True the “middle” class and their hangers-on often speak as though this country were the peaceful haven of freedom and happiness, and Tsardom the only repressive State in the world. But that is only because the middle class have yet to achieve their complete emancipation in Russia, while in England they are the ruling class, and themselves make use of “Russian” methods in governing dependencies, and even in crushing workers and strikers at home. It naturally makes all the difference to the "middle” class whether they are the upper or under dogs; hut the worker is under dog all the time, and is crushed under both forms of class rule.

The capitalists of Western Europe are equally guilty with Russian despotism. Germany in S.W. Africa and Poland; Belgium on the Congo; France in Morocco; England in India and Ireland : each can parallel Russian atrocities. To take England as typical in internal affairs, capitalist rule condemns one third of the population to slow starvation, while thousands are killed or maimed yearly for the profit of the capitalist, and the mass of the people are condemned to leisureless, joyless lives of poverty, toil and suffering.

This progressive crushing of humanity by class rule is international, not local; and Russia's stain is of scarcely darker hue than the rest. It is, therefore, sheer hypocrisy to pretend that the ruling class of this country would be contaminated by the presence of the Tsar. On the other hand, in the welcome to bloody Nicholas that is given by a Government responsible for Featherstone and Belfast, there is a peculiar fitness that aptly illustrates the international character of class oppression. The ruling class of each country use the surest and most deadly means of repression that are suited to their circumstances, and the Government here would repeat the worst Russian atrocities in England if it could thus strengthen its position.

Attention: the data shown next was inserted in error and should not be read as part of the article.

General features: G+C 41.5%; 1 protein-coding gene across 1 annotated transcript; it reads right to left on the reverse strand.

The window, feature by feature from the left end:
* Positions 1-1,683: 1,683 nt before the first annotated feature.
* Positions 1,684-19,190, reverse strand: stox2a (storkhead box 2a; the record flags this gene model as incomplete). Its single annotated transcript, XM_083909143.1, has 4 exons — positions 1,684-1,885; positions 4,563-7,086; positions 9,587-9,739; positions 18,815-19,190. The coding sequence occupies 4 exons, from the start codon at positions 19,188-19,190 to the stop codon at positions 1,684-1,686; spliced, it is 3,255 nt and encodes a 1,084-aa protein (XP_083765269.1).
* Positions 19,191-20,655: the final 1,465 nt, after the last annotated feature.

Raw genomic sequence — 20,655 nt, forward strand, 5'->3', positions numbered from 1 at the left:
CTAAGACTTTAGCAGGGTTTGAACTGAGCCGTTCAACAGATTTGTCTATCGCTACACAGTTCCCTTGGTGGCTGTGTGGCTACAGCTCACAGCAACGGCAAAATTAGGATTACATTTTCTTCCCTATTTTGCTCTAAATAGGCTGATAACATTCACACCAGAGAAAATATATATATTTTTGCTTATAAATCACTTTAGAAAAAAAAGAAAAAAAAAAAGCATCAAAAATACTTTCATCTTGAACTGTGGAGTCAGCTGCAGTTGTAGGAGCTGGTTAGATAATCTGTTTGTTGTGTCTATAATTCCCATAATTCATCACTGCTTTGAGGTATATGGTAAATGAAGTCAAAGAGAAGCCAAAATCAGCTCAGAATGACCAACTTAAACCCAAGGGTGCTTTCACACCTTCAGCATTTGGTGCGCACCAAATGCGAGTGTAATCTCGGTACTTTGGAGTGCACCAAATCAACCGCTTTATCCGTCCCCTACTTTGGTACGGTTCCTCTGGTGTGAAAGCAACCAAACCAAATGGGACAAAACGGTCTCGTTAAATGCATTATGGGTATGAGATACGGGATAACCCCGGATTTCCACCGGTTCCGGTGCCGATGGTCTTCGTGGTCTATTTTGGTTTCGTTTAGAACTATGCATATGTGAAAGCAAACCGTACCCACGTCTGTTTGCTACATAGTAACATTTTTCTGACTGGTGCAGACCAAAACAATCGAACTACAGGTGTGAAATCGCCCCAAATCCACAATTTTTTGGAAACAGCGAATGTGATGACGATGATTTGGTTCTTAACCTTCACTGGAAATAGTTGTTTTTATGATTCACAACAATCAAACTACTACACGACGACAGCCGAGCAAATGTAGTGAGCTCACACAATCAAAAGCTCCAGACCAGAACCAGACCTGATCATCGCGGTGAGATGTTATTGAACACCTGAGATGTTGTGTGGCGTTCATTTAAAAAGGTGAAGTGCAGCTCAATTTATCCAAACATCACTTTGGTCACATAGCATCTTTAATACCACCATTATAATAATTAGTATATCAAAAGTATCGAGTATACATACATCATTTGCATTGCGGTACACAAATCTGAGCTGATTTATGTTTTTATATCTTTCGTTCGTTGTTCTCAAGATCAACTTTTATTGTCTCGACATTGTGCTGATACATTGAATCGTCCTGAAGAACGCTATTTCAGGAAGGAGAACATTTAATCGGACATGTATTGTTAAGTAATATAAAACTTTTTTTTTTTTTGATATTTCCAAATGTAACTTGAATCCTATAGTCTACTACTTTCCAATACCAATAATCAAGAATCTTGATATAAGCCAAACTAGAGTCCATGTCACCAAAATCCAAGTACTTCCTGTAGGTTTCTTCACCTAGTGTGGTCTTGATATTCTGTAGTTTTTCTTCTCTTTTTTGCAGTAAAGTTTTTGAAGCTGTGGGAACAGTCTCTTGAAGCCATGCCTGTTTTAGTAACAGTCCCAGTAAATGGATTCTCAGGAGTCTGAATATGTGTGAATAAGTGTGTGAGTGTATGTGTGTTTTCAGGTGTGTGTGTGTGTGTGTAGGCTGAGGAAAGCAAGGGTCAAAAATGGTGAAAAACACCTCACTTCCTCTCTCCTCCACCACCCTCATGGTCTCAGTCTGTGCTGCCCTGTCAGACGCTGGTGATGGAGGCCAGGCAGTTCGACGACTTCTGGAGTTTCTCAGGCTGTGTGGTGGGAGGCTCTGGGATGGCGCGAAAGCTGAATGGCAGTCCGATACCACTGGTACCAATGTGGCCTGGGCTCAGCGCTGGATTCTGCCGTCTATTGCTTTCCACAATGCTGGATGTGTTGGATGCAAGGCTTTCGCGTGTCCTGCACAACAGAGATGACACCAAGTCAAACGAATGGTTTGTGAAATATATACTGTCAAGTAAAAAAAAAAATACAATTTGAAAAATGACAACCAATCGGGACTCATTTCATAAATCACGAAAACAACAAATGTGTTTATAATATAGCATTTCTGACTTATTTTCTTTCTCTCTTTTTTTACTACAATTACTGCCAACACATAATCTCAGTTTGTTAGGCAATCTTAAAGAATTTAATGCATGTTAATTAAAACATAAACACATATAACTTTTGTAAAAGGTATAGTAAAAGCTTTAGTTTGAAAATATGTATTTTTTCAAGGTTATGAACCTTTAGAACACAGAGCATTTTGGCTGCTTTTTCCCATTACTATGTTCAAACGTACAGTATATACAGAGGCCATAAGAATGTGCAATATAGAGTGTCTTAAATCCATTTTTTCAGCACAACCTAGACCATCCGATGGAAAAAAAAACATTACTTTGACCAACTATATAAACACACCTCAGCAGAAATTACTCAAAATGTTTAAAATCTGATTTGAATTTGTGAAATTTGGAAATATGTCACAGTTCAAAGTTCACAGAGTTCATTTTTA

We are of and for the workers, hence as distinct from the Labour Party, we do not protest against oppression abroad and actively support the oppressor at home. We recognise (as members of a subject class) that the only effective help we can at present give to our Russian comrades is to push on faster the work of making Socialists and of exposing the rascality of the international ruling class. Indeed, before England can aid working class emancipation in Russia, England herself must be conquered by those who produce.

Angelica Balabanoff: To Bolshevism and back (2018)

Angelica Balabanoff
From the August 2018 issue of the Socialist Standard

 Anželika Isaakovna Balabanova was born in Černigov, now Černihiv in Ukraine in August, probably around 1868. Her family was wealthy and she had a privileged upbringing. Yet, she soon realised that she did not fit in that type of high-class society and broke with her family, moving to Brussels to attend the Université Nouvelle. There she met leading figures in and around the Second International, such as Élisée Reclus, Émile Vandervelde, and Georgi Plekhanov.